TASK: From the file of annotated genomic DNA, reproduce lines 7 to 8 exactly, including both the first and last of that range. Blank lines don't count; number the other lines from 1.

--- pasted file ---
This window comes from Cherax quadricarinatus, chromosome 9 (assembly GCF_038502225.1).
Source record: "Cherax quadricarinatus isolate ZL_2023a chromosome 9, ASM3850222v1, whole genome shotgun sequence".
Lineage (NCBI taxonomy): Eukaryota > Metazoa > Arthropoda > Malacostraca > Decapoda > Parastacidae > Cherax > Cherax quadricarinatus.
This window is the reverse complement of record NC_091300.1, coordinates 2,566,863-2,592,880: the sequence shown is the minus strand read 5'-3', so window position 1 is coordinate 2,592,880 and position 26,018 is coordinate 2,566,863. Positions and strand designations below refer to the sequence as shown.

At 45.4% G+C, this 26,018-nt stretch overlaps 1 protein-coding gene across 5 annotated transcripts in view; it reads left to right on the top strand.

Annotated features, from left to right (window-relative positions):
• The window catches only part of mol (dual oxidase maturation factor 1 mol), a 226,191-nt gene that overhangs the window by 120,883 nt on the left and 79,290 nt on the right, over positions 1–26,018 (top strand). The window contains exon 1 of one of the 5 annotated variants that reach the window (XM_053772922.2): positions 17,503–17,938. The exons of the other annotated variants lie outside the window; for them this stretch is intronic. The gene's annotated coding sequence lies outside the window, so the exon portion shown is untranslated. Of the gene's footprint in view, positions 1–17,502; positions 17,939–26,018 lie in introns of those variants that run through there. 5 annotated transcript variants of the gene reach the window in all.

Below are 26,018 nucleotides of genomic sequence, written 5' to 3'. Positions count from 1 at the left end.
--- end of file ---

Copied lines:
• The window catches only part of mol (dual oxidase maturation factor 1 mol), a 226,191-nt gene that overhangs the window by 120,883 nt on the left and 79,290 nt on the right, over positions 1–26,018 (top strand). The window contains exon 1 of one of the 5 annotated variants that reach the window (XM_053772922.2): positions 17,503–17,938. The exons of the other annotated variants lie outside the window; for them this stretch is intronic. The gene's annotated coding sequence lies outside the window, so the exon portion shown is untranslated. Of the gene's footprint in view, positions 1–17,502; positions 17,939–26,018 lie in introns of those variants that run through there. 5 annotated transcript variants of the gene reach the window in all.

Below are 26,018 nucleotides of genomic sequence, written 5' to 3'. Positions count from 1 at the left end.